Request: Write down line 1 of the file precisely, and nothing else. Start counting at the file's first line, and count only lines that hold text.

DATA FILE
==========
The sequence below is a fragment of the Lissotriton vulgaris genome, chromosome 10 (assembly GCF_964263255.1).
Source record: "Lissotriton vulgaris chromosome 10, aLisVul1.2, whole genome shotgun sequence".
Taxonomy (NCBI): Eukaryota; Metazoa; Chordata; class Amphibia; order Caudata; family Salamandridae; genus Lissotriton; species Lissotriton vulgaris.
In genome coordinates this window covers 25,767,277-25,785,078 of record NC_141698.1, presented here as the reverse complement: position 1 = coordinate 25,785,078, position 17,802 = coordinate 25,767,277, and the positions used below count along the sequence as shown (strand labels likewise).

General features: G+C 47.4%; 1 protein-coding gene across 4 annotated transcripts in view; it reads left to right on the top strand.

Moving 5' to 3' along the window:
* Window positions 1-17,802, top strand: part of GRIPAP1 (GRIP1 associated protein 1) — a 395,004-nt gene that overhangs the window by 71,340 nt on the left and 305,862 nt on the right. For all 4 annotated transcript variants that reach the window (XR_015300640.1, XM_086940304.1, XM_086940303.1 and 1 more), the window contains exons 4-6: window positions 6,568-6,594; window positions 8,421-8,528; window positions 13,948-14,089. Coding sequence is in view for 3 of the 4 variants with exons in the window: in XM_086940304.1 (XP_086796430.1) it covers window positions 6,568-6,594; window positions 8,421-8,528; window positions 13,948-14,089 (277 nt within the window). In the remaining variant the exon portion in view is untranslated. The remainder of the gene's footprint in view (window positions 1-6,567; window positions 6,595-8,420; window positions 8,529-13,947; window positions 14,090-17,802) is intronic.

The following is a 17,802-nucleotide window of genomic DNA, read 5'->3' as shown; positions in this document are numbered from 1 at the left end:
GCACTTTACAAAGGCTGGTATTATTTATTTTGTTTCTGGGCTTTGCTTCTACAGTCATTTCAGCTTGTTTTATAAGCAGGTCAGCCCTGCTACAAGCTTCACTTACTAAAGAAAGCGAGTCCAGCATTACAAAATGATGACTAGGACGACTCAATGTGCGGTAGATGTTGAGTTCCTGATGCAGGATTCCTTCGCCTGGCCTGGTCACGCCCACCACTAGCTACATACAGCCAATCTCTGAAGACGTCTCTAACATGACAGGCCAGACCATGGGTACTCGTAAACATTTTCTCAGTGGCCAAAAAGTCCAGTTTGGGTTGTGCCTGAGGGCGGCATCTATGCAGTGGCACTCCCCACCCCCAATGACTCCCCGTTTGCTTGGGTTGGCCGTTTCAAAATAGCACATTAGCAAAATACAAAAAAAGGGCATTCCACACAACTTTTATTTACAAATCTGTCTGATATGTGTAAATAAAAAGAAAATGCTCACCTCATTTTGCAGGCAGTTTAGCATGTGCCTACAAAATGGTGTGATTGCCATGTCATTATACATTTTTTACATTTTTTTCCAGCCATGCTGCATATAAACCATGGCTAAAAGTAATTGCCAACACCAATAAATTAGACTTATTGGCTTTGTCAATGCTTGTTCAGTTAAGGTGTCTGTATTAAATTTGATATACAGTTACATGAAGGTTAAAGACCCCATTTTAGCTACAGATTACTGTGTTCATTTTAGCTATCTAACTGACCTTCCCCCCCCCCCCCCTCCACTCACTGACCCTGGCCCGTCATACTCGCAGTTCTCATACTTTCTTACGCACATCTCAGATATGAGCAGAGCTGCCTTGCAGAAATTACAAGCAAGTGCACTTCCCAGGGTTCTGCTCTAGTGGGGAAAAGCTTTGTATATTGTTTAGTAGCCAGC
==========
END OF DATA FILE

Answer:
The sequence below is a fragment of the Lissotriton vulgaris genome, chromosome 10 (assembly GCF_964263255.1).